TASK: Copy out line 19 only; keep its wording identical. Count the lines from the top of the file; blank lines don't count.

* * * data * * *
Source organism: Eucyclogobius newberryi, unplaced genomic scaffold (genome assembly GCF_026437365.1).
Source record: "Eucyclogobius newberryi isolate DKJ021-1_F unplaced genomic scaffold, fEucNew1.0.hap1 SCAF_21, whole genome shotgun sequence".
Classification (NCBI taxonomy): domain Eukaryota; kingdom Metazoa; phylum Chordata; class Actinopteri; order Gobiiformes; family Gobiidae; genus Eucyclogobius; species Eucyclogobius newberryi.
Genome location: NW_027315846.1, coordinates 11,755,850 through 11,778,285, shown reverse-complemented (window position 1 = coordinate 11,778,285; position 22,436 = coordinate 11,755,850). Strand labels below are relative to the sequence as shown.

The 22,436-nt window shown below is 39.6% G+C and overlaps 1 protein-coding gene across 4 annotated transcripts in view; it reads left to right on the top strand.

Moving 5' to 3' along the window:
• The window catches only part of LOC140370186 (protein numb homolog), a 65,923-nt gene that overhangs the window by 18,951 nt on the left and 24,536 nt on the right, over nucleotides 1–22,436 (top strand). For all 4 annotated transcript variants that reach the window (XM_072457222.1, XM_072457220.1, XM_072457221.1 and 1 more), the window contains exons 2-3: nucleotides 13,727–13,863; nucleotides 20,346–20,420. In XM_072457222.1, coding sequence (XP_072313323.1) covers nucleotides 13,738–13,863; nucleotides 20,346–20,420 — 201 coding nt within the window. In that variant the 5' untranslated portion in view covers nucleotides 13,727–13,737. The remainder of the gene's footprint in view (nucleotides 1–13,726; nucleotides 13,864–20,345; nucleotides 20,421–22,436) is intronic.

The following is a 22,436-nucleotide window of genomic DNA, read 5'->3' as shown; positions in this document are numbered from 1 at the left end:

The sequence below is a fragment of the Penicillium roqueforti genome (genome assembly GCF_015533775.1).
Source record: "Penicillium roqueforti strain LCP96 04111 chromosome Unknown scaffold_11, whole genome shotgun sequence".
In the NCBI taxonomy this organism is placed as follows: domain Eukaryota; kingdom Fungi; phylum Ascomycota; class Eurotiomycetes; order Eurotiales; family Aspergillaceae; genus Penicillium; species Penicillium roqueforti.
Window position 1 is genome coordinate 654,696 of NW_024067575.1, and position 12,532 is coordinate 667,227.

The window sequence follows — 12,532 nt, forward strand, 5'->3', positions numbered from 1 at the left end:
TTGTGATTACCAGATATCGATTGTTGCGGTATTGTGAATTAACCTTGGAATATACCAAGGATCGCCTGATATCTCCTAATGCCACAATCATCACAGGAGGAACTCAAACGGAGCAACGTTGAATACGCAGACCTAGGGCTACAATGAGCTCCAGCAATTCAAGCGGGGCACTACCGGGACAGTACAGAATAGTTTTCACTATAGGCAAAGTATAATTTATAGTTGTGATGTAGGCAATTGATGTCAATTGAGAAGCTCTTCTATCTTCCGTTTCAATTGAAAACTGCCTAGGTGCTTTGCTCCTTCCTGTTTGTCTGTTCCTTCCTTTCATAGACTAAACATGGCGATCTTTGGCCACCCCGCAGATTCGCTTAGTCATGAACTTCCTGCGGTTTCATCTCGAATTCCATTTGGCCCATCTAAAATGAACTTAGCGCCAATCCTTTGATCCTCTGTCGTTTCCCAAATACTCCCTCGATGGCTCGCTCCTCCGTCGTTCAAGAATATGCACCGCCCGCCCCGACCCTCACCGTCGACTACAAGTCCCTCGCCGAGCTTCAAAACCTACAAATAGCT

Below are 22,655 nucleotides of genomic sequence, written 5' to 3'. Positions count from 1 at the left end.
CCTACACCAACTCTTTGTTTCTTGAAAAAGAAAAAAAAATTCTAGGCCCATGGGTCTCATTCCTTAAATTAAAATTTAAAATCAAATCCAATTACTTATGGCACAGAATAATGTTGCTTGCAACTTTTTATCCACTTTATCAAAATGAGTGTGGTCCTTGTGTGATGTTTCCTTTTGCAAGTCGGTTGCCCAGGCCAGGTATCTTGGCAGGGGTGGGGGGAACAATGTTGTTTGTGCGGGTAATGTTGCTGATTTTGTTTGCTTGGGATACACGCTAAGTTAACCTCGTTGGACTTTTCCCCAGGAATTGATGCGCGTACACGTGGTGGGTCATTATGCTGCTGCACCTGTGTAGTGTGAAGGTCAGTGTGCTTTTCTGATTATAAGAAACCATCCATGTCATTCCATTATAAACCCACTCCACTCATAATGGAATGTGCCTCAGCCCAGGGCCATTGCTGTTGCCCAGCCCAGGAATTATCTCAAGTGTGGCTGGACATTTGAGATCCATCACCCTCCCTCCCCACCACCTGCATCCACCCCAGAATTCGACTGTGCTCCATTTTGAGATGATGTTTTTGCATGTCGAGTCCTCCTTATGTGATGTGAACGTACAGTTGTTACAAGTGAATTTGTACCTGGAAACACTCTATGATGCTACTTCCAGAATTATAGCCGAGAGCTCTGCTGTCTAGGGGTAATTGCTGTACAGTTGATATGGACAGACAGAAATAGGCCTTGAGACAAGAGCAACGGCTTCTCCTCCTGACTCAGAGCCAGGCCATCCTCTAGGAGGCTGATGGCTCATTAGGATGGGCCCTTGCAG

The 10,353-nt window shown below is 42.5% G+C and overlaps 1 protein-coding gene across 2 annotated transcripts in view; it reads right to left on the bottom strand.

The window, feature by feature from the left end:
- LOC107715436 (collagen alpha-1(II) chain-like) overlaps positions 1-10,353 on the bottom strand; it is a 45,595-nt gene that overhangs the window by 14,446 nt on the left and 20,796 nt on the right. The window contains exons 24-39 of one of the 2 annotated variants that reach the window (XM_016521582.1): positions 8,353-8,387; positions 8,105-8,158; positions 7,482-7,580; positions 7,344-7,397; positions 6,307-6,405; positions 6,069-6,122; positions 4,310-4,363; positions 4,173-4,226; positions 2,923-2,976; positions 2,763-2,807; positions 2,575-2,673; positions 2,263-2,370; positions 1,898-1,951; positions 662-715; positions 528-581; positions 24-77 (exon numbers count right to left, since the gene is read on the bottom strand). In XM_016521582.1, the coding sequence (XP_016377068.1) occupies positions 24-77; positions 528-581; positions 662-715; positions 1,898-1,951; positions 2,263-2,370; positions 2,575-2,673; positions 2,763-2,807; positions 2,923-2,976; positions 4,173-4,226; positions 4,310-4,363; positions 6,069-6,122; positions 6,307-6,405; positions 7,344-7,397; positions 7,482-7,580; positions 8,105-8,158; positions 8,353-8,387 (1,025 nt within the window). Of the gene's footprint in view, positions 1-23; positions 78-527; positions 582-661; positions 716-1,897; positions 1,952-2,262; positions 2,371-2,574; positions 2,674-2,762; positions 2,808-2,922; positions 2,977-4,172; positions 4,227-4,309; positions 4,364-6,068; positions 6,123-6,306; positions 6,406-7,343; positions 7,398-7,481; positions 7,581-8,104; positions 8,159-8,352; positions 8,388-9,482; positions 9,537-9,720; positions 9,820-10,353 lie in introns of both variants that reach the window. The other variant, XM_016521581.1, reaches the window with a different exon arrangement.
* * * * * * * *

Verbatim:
- LOC107715436 (collagen alpha-1(II) chain-like) overlaps positions 1-10,353 on the bottom strand; it is a 45,595-nt gene that overhangs the window by 14,446 nt on the left and 20,796 nt on the right. The window contains exons 24-39 of one of the 2 annotated variants that reach the window (XM_016521582.1): positions 8,353-8,387; positions 8,105-8,158; positions 7,482-7,580; positions 7,344-7,397; positions 6,307-6,405; positions 6,069-6,122; positions 4,310-4,363; positions 4,173-4,226; positions 2,923-2,976; positions 2,763-2,807; positions 2,575-2,673; positions 2,263-2,370; positions 1,898-1,951; positions 662-715; positions 528-581; positions 24-77 (exon numbers count right to left, since the gene is read on the bottom strand). In XM_016521582.1, the coding sequence (XP_016377068.1) occupies positions 24-77; positions 528-581; positions 662-715; positions 1,898-1,951; positions 2,263-2,370; positions 2,575-2,673; positions 2,763-2,807; positions 2,923-2,976; positions 4,173-4,226; positions 4,310-4,363; positions 6,069-6,122; positions 6,307-6,405; positions 7,344-7,397; positions 7,482-7,580; positions 8,105-8,158; positions 8,353-8,387 (1,025 nt within the window). Of the gene's footprint in view, positions 1-23; positions 78-527; positions 582-661; positions 716-1,897; positions 1,952-2,262; positions 2,371-2,574; positions 2,674-2,762; positions 2,808-2,922; positions 2,977-4,172; positions 4,227-4,309; positions 4,364-6,068; positions 6,123-6,306; positions 6,406-7,343; positions 7,398-7,481; positions 7,581-8,104; positions 8,159-8,352; positions 8,388-9,482; positions 9,537-9,720; positions 9,820-10,353 lie in introns of both variants that reach the window. The other variant, XM_016521581.1, reaches the window with a different exon arrangement.